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Rob Mermin remembers his friend, Marcel Marceau

11/19/07 2:58PM
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The recent death of his teacher and mentor, Marcel Marceau, reminded commentator Rob Mermin, founder of Circus Smirkus, of the time Marceau performed in Vermont under the Smirkus big top.

(MERMIN) I was a student in Marcel Marceau's first Mime School in 1969 in Paris. As a teacher he was inspirational and kind. Although we developed a fond friendship over nearly forty years I would never call him by his first name: he was simply "the Maestro."

As an honorary board member of Circus Smirkus Marceau offered to do a benefit performance in Middlebury in 1999. The Smirkus troupe would perform the first half of the program, and Marceau would do solo numbers for the second half.

Marceau loved the circus but had never performed in a circus ring. He was as nervous as a novice actor, pacing behind the tent. When I suggested he perform his "Tightrope Walker" act, he was appalled. "Non!" he cried, "how can my invisible tightrope walker compete with the real thing!"

Earlier in the day I had watched the maestro practice. He was anxious about the technical limitations of the tent. And I warned his technical director not to push the lights to 100% brightness, as Marceau liked, because it would blow out our system. But - sure enough - barely 30 seconds into his first number the lights blew and the tent was plunged into silent blackness. My heart stopped. Then I heard cursing in French, and I ran out to escort the maestro backstage in the blackness.

After what seemed like years of backstage panic, the lights came back on and Marceau began all over again. It took all his virtuosity to overcome the situation, and several acts before he relaxed into what was for him the awkwardness of the ring. It was a revelation to see him carefully adjust his performance to accommodate a full audience in the round.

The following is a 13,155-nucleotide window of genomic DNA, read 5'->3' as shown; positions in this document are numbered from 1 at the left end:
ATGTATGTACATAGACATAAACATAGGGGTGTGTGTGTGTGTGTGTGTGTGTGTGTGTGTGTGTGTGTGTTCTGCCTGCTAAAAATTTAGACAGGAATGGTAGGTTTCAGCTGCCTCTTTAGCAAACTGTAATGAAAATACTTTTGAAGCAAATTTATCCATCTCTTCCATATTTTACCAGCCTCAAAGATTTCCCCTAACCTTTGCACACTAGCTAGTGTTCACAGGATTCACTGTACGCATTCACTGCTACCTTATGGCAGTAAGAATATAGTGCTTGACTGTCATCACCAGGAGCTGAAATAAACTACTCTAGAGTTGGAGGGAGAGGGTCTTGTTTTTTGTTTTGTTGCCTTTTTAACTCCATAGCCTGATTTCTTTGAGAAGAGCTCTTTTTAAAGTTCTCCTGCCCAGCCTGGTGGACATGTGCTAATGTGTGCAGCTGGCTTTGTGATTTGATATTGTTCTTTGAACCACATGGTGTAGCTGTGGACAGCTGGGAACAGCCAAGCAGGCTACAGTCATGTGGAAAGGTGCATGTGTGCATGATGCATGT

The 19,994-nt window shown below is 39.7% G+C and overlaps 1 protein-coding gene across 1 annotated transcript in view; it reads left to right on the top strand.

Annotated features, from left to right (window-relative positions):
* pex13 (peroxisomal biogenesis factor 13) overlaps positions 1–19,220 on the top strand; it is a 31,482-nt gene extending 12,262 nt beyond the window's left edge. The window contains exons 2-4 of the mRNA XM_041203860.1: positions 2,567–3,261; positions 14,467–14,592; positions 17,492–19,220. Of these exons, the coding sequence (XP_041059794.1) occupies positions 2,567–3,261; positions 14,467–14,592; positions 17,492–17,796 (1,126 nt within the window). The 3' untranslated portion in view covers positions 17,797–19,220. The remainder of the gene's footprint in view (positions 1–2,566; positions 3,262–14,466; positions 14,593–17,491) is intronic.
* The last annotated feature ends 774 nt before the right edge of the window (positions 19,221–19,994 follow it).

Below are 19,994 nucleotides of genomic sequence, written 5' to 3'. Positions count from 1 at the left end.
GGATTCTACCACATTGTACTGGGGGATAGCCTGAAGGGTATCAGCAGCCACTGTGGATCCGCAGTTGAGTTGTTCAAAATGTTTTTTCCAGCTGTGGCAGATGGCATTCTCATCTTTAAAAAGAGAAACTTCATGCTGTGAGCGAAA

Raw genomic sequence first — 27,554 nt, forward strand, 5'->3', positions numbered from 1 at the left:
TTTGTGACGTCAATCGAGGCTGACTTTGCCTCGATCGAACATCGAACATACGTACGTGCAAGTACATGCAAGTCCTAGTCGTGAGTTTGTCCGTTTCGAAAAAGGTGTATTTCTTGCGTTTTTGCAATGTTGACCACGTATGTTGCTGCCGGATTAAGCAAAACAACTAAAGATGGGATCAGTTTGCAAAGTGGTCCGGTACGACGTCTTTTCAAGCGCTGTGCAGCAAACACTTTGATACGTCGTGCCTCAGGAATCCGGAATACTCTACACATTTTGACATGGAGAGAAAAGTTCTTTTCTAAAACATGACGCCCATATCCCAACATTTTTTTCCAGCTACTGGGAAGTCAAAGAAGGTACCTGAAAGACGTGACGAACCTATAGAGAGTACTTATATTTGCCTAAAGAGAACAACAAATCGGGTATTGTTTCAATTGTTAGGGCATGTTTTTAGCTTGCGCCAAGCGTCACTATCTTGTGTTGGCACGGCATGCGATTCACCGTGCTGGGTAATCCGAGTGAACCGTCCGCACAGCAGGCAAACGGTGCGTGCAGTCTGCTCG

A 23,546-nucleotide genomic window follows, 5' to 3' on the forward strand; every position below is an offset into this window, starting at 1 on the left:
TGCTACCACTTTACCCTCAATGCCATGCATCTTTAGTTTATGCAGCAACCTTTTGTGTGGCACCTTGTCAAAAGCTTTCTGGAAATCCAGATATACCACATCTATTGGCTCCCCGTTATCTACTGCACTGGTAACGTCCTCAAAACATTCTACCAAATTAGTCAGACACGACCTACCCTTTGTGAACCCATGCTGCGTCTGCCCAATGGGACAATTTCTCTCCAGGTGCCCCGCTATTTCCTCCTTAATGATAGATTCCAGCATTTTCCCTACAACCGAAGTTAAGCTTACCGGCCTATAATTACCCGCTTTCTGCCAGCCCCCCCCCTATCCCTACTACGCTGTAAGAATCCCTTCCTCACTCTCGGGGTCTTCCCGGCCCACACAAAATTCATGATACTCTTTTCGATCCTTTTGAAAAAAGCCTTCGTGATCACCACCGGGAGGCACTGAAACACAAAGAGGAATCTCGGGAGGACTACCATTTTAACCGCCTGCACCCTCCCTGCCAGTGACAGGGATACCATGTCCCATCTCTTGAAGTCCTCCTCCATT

Sometimes disaster is the prelude to an experience of profound grace. The day that had begun fraught with anxiety ended in transcendent triumph. By the finale he was beaming as the audience rose as one to give him a standing ovation.

Then he raised his hand to quiet the cheering audience, and I was brought to tears at what followed. Marceau began to speak, in his soft, wispy voice and the astonished crowd hushed. Never before in his 50 year career had he spoken, in costume, in front of an audience.

Marceau had made an endearing gesture by inviting all the Smirkus kids to sit inside the ring to watch his show. And now, deeply moved, he called them all around him and brought me and the coaches into the ring also. He spoke of the power of art for bringing people together, and the power of silence for bridging generations. People saw three generations of mentors standing in the ring together.

I cherish the words he once wrote to me - quote - "Like you, dear friend, I live to enlighten dreams. It is our common task to bring light to the art we love, the silent language of the soul. I remain with all my heart your friend in the battlefield of life, your silent Bip, and faithful Marcel Marceau."

Rob Mermin of Montpelier, is the Founder of Circus Smirkus.

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